Note: This report covers a 2013 Volvo S60 a premium-midsize car that starts at $31,750.
Test car came equipped with: Climate Package. Total MSRP with $895 destination = $45,495.
Powertrain: 325-horsepower 3.0-liter turbocharged inline 6-cylinder engine, 6-speed automatic transmission, all-wheel drive.
Acceleration: Volvo says the T6 R-Design does 0-60 mph in 5.5 seconds, versus 5.8 for the regular T6 AWD. Both claims seem quite credible. (FYI, Volvo quotes the 5-cylinder T5 as taking 6.4 with front drive and 6.6 with the optional AWD.) Near-zero turbo lag, lively throttle response and excellent passing power, enhanced by a crisp, smooth automatic transmission. These traits naturally pass to the R-Design, whose extra power comes simply from slight alterations to spark timing and turbo-boost pressure.
No matter. This is another of those still fairly rare cars whose powertrain elements are so well harmonized for normal driving that I felt no need to use the manual-shift mode—although I did try it and it works as one expects.
Fuel Economy: We averaged 19.9 mpg in Phoenix-area driving split about 40/60 city/freeway.
Ride Quality: The test car arrived on 235/40R18-95W Continental ContiSportContact 3 tires—the performance-oriented “summer” variety, if I’m not mistaken. Ride is definitely firm, but comfortable. I noticed no vibration or kickback through the steering on Arizona’s generally well-groomed pavement; just a little thumping, albeit muffled, on sharp bumps and cracks. A BMW 335i might be slightly more absorbent, but this Volvo deals impressively well with most any surface you’ll likely encounter. A super-solid structural feel enhances the “good ride” vibe.
Steering/handling/braking: With AWD and robust safety-minded construction, the S60 is a bit heavy for a “small midsize” sedan, and to me it doesn’t feel as agile in quick direction changes as a better-balanced rear-driver like the BMW 5-Series or Mercedes E-Class. Still, I uncovered no undue nose-plowing in tight corners—a nice surprise given the front-heavy weight distribution.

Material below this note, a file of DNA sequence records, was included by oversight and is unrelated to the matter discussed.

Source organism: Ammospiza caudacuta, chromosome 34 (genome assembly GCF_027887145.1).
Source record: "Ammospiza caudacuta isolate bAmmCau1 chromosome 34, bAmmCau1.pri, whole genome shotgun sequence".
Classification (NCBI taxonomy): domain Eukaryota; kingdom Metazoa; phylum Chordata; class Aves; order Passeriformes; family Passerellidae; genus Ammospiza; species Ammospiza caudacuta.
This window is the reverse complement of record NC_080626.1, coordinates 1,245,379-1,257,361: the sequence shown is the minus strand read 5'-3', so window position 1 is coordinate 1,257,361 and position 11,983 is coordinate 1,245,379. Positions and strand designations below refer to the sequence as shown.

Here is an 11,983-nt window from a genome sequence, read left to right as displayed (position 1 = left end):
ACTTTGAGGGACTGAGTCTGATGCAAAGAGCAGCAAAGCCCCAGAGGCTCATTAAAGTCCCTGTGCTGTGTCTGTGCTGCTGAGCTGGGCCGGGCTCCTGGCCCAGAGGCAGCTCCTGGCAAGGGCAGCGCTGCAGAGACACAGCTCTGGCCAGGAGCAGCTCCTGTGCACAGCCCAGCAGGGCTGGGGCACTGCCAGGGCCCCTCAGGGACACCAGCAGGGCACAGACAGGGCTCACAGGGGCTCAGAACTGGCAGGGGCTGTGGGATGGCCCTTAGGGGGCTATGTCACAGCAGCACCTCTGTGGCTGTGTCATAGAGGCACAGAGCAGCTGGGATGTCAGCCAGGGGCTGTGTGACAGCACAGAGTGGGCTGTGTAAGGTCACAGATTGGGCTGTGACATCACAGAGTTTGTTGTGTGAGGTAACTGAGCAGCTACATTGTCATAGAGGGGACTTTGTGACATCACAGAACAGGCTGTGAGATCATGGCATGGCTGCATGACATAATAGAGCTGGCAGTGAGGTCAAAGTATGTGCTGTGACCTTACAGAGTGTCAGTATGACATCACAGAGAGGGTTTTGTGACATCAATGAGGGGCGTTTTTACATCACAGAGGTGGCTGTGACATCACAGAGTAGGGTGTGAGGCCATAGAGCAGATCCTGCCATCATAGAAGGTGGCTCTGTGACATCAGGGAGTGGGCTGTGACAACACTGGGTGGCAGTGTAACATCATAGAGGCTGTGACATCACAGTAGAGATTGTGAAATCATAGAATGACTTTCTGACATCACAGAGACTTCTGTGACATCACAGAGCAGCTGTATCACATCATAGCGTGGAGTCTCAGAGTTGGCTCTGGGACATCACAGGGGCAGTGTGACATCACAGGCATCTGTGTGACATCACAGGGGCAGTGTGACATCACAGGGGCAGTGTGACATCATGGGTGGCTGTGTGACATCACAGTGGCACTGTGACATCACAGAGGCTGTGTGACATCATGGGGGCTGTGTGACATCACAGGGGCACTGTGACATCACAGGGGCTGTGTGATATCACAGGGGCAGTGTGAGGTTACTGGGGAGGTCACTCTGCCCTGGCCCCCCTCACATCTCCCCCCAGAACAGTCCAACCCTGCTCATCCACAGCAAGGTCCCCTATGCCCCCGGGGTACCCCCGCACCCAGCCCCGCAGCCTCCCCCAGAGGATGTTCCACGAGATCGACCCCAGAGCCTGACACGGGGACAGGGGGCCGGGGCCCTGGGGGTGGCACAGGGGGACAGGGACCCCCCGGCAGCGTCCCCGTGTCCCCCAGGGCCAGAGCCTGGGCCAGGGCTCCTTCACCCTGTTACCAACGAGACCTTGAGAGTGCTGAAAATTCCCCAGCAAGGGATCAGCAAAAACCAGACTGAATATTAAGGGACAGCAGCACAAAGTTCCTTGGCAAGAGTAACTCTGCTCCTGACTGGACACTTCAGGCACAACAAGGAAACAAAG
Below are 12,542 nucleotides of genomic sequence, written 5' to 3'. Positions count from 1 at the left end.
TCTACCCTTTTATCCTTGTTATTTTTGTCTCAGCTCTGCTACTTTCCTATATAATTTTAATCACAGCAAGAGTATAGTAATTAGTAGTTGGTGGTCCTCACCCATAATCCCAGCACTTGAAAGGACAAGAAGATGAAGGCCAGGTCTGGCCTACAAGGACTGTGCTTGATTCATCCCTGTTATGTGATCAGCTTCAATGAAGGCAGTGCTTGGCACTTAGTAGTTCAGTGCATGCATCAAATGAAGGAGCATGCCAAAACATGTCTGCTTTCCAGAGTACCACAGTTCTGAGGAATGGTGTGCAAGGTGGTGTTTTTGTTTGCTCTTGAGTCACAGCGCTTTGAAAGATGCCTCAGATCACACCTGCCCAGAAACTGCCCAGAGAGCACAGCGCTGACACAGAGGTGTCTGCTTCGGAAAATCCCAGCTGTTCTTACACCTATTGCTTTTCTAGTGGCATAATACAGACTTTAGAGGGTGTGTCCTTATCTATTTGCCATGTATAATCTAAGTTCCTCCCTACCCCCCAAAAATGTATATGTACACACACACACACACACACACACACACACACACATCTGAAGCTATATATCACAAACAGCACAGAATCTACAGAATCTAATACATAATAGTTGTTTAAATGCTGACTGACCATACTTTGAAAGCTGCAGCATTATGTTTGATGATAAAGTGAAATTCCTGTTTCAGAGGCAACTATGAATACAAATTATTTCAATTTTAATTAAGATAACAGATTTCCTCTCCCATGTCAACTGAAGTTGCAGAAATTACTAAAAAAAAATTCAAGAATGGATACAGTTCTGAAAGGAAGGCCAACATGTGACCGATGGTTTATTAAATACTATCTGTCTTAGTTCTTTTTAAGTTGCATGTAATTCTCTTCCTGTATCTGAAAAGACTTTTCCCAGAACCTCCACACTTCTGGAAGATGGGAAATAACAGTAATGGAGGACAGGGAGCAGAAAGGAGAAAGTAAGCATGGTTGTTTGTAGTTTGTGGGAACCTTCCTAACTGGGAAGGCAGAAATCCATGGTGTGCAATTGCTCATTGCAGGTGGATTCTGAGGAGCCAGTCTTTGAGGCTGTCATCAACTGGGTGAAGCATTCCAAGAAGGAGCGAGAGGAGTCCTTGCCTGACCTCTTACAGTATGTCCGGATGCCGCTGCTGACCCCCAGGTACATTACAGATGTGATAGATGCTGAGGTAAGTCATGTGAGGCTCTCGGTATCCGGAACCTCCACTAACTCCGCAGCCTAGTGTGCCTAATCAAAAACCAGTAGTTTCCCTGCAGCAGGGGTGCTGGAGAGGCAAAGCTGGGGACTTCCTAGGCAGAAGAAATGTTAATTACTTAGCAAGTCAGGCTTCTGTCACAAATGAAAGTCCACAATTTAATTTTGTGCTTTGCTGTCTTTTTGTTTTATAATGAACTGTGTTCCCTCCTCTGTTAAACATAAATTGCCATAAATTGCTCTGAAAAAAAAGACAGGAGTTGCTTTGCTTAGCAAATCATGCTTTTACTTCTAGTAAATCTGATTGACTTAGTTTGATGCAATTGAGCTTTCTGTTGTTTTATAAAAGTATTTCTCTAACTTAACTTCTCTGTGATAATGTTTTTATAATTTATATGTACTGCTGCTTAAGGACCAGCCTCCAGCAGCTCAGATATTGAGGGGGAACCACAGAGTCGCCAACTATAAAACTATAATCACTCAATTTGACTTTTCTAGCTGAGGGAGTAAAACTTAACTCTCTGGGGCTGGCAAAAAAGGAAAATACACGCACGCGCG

The selectable-effort steering is one of those “weasel” measures that chassis engineers sometimes resort to when they can’t agree on one “best” calibration—or are trying to make one car serve too many marketing masters. This also explains the available multi-mode FOUR-C suspension setup. Most drivers will probably never veer from the default “medium” setting, though I thought “low” was even better for mixed driving. The “high” position just requires more effort. But regardless of how much effort is dialed in, the steering feels wooden and remote, betraying the electric-motor power assist. No quibbles with the brakes, though.
Quietness: At least on Arizona pavement, I found road rumble rather modest; I expected otherwise with the tester’s “summer” tires. And that drone is noticed only because the straight-6 engine is generally so hushed and wind rush quite low even at highway speeds. The S60 may not be as serene as a Lexus GS or one of the German premium-midsizers, but it isn’t trying to be a sensory-deprivation chamber and I found it quite refined overall.